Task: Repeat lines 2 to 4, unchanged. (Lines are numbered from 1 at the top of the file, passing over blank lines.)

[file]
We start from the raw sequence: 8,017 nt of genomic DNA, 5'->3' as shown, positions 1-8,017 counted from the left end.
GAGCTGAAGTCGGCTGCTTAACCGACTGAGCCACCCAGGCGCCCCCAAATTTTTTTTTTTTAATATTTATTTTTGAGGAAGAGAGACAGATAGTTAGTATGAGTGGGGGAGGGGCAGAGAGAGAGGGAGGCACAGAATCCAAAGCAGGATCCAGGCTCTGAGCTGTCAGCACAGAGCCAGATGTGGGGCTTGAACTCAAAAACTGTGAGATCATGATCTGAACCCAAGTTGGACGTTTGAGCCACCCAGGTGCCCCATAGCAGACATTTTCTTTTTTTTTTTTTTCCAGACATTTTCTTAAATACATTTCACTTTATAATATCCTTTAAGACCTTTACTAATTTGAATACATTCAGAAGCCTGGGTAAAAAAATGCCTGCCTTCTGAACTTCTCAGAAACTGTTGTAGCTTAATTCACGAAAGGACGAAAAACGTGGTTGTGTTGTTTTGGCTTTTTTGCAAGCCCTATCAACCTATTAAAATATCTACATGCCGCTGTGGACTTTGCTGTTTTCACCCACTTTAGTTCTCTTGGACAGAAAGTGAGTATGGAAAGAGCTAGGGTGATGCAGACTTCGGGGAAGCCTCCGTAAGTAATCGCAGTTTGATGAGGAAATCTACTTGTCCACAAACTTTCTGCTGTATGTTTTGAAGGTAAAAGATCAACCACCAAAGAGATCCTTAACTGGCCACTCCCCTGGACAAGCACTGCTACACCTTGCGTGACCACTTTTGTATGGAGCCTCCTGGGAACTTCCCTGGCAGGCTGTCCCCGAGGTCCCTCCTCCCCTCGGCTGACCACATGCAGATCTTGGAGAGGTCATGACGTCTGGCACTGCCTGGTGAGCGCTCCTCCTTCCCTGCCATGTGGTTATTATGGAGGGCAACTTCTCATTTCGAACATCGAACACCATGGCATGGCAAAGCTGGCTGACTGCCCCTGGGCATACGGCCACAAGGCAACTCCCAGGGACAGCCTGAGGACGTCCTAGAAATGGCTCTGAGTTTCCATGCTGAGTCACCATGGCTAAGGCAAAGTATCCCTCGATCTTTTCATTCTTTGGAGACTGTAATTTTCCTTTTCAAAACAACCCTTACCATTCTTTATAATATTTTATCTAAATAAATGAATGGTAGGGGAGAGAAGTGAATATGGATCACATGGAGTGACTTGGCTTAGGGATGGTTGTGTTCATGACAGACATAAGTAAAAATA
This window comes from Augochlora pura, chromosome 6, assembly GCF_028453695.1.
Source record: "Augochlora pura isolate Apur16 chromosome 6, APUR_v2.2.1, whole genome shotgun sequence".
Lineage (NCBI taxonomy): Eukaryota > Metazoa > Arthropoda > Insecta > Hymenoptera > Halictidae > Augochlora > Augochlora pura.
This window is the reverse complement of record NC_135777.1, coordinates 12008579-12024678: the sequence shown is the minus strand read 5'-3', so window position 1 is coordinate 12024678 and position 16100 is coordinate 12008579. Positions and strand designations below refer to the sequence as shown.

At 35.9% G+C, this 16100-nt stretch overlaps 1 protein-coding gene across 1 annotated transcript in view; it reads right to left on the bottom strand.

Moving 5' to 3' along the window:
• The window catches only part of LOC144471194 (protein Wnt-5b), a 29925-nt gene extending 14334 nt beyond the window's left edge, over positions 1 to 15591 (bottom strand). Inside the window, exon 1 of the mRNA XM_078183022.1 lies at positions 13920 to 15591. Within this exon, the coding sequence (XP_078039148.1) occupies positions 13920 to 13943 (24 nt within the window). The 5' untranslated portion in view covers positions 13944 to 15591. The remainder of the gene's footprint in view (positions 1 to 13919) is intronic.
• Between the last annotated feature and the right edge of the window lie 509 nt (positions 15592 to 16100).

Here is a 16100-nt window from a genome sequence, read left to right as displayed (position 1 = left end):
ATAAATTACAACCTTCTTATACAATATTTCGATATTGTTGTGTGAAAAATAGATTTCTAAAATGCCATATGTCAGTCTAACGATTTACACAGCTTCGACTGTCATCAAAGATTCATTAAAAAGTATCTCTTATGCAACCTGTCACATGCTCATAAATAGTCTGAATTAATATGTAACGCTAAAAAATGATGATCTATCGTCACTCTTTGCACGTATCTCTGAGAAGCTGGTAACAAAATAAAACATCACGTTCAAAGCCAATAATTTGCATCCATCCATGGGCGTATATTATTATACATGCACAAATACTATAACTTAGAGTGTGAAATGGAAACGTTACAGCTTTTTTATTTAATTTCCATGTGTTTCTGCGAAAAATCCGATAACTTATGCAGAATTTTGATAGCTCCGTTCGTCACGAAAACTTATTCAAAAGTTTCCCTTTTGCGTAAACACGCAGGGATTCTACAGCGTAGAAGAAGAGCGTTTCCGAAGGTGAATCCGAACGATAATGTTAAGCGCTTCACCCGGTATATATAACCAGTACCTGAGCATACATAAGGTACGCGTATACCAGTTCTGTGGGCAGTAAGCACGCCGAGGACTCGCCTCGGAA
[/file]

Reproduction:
GAGCTGAAGTCGGCTGCTTAACCGACTGAGCCACCCAGGCGCCCCCAAATTTTTTTTTTTTAATATTTATTTTTGAGGAAGAGAGACAGATAGTTAGTATGAGTGGGGGAGGGGCAGAGAGAGAGGGAGGCACAGAATCCAAAGCAGGATCCAGGCTCTGAGCTGTCAGCACAGAGCCAGATGTGGGGCTTGAACTCAAAAACTGTGAGATCATGATCTGAACCCAAGTTGGACGTTTGAGCCACCCAGGTGCCCCATAGCAGACATTTTCTTTTTTTTTTTTTTCCAGACATTTTCTTAAATACATTTCACTTTATAATATCCTTTAAGACCTTTACTAATTTGAATACATTCAGAAGCCTGGGTAAAAAAATGCCTGCCTTCTGAACTTCTCAGAAACTGTTGTAGCTTAATTCACGAAAGGACGAAAAACGTGGTTGTGTTGTTTTGGCTTTTTTGCAAGCCCTATCAACCTATTAAAATATCTACATGCCGCTGTGGACTTTGCTGTTTTCACCCACTTTAGTTCTCTTGGACAGAAAGTGAGTATGGAAAGAGCTAGGGTGATGCAGACTTCGGGGAAGCCTCCGTAAGTAATCGCAGTTTGATGAGGAAATCTACTTGTCCACAAACTTTCTGCTGTATGTTTTGAAGGTAAAAGATCAACCACCAAAGAGATCCTTAACTGGCCACTCCCCTGGACAAGCACTGCTACACCTTGCGTGACCACTTTTGTATGGAGCCTCCTGGGAACTTCCCTGGCAGGCTGTCCCCGAGGTCCCTCCTCCCCTCGGCTGACCACATGCAGATCTTGGAGAGGTCATGACGTCTGGCACTGCCTGGTGAGCGCTCCTCCTTCCCTGCCATGTGGTTATTATGGAGGGCAACTTCTCATTTCGAACATCGAACACCATGGCATGGCAAAGCTGGCTGACTGCCCCTGGGCATACGGCCACAAGGCAACTCCCAGGGACAGCCTGAGGACGTCCTAGAAATGGCTCTGAGTTTCCATGCTGAGTCACCATGGCTAAGGCAAAGTATCCCTCGATCTTTTCATTCTTTGGAGACTGTAATTTTCCTTTTCAAAACAACCCTTACCATTCTTTATAATATTTTATCTAAATAAATGAATGGTAGGGGAGAGAAGTGAATATGGATCACATGGAGTGACTTGGCTTAGGGATGGTTGTGTTCATGACAGACATAAGTAAAAATA
This window comes from Augochlora pura, chromosome 6, assembly GCF_028453695.1.
Source record: "Augochlora pura isolate Apur16 chromosome 6, APUR_v2.2.1, whole genome shotgun sequence".